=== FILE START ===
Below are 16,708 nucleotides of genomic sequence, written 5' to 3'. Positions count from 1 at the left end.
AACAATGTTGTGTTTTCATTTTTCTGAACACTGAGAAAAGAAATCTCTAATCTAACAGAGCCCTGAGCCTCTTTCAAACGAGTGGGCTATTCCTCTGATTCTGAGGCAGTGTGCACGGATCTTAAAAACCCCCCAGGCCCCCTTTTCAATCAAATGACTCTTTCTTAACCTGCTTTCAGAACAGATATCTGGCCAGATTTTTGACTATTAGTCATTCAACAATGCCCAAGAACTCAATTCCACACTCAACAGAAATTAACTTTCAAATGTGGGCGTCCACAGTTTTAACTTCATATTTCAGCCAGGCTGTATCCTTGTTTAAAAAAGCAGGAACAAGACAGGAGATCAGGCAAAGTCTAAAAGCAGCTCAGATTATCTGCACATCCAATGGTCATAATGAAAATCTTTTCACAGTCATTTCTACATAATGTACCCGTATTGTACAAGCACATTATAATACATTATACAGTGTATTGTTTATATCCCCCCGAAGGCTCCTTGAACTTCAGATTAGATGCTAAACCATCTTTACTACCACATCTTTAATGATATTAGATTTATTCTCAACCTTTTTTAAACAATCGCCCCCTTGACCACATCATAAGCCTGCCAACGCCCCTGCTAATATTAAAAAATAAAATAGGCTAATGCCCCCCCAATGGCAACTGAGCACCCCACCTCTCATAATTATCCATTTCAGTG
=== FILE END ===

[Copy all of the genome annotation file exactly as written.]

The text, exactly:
Below are 16,708 nucleotides of genomic sequence, written 5' to 3'. Positions count from 1 at the left end.
AACAATGTTGTGTTTTCATTTTTCTGAACACTGAGAAAAGAAATCTCTAATCTAACAGAGCCCTGAGCCTCTTTCAAACGAGTGGGCTATTCCTCTGATTCTGAGGCAGTGTGCACGGATCTTAAAAACCCCCCAGGCCCCCTTTTCAATCAAATGACTCTTTCTTAACCTGCTTTCAGAACAGATATCTGGCCAGATTTTTGACTATTAGTCATTCAACAATGCCCAAGAACTCAATTCCACACTCAACAGAAATTAACTTTCAAATGTGGGCGTCCACAGTTTTAACTTCATATTTCAGCCAGGCTGTATCCTTGTTTAAAAAAGCAGGAACAAGACAGGAGATCAGGCAAAGTCTAAAAGCAGCTCAGATTATCTGCACATCCAATGGTCATAATGAAAATCTTTTCACAGTCATTTCTACATAATGTACCCGTATTGTACAAGCACATTATAATACATTATACAGTGTATTGTTTATATCCCCCCGAAGGCTCCTTGAACTTCAGATTAGATGCTAAACCATCTTTACTACCACATCTTTAATGATATTAGATTTATTCTCAACCTTTTTTAAACAATCGCCCCCTTGACCACATCATAAGCCTGCCAACGCCCCTGCTAATATTAAAAAATAAAATAGGCTAATGCCCCCCCAATGGCAACTGAGCACCCCACCTCTCATAATTATCCATTTCAGTG